Although Miller is well aware that dating Law, whom she met on the set of Alfie, has overshadowed her somewhat limited film career (Casanova, Layer Cake), she says she has no regrets about their involvement. And while it's obvious that being with the actor has elevated her public profile, she insists that wasn't her plan. "I was just never desperate to be famous, which I know sounds clichéd and probably like a lie, but it is, in my case, very true," she says. "And that's the irony of my situation. It was always about acting, and now it's all about everything but that. I fell in love with someone very, very famous, and that's beyond all of our control. Strategically I probably could have analyzed it at the time and thought, This could potentially be very damaging, but that was a very beautiful period of my life."

With Factory Girl, Miller hopes that people will finally be able to see her as an actress and not just as one half of a celebrity couple. "I know that I have a lot to prove to a certain degree, but it's fine," she says with a shrug. In preparing for the role, Miller, who claims to be a voracious reader, spent months poring over books about the Warhol era and biographies of Sedgwick, studying not just Edie's brief reign as the toast of downtown New York but also her isolated childhood in Santa Barbara, California, and her depraved post-Andy fall from grace, culminating in her 1971 fatal barbiturate overdose. Likening herself to a detective, Miller says she particularly loved delving into that moment in history, studying not just the cast of characters during the Factory days but also the political and sociological climate of the mid-Sixties. Miller also spent time with some of the key people in Sedgwick's life, including Brigid Berlin, who generously gave Miller a handful of crystals that Warhol carried around with him during his last days, as well as Michael Post, who was married to Sedgwick when she passed away. In addition, Miller studied Sedgwick's voice with recordings on loan from the Andy Warhol Museum in Pittsburgh. Because she had such a distinct speech pattern—"It's almost English," says Miller. "There's nothing nasal or twangy; it's sort of old-fashioned, upper-class American"—the actress felt it was essential to get it right. (Judging from the recordings, she succeeded.)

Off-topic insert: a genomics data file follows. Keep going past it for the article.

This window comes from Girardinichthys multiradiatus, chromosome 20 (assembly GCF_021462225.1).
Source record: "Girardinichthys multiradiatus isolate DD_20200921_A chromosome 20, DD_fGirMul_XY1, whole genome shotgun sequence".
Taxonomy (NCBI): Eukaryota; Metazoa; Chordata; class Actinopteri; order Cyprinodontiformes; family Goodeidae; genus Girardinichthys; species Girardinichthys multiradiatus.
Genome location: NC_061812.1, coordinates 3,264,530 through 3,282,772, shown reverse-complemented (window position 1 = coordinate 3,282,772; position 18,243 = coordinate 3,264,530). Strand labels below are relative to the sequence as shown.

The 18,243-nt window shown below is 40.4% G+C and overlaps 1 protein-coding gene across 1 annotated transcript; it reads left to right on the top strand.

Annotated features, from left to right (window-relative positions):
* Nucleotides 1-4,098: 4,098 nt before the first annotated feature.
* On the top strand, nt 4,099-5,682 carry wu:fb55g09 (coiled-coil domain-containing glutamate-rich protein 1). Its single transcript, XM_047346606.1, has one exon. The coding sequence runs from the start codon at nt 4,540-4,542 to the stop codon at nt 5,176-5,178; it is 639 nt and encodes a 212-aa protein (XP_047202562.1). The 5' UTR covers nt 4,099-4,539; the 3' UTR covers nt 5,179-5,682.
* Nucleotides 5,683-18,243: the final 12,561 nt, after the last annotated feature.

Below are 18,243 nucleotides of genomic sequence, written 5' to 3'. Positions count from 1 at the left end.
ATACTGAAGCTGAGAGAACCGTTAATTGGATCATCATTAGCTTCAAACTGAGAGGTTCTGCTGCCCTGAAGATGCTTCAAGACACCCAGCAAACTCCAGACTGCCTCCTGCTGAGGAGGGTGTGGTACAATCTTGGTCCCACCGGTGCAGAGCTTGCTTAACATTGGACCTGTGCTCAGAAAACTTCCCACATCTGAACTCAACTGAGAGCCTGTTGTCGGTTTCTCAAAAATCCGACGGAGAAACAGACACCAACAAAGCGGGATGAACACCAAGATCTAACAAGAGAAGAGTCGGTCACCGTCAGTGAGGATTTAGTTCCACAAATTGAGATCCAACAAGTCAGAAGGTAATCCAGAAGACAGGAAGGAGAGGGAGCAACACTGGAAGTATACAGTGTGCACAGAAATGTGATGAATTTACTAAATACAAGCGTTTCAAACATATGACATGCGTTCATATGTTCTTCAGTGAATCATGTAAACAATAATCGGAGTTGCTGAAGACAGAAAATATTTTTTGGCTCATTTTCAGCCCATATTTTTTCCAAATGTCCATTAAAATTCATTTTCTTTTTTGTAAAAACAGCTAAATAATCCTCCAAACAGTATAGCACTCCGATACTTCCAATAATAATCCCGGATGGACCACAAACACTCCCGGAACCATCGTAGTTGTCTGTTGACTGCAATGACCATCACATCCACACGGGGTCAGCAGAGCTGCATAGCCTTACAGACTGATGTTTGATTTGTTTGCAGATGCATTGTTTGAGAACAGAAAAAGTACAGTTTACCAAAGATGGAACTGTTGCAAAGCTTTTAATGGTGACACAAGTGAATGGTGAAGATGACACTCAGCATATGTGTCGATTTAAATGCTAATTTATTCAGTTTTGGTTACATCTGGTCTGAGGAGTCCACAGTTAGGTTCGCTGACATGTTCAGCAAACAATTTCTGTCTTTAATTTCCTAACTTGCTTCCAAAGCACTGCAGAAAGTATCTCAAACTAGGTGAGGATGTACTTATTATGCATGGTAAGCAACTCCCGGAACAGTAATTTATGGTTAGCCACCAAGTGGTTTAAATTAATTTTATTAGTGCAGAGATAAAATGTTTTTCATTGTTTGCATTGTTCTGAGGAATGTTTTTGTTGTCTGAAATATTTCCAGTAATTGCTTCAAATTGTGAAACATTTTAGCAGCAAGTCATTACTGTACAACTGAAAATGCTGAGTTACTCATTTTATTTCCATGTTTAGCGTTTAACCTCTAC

While Miller dismisses any facile comparisons between her own personal qualities and Edie's self-destructive character—"She just walked this fine line of extinction. And it's sort of fascinating, because that's not who I am. But I empathize with her"—her director and costars found the similarities impossible to ignore.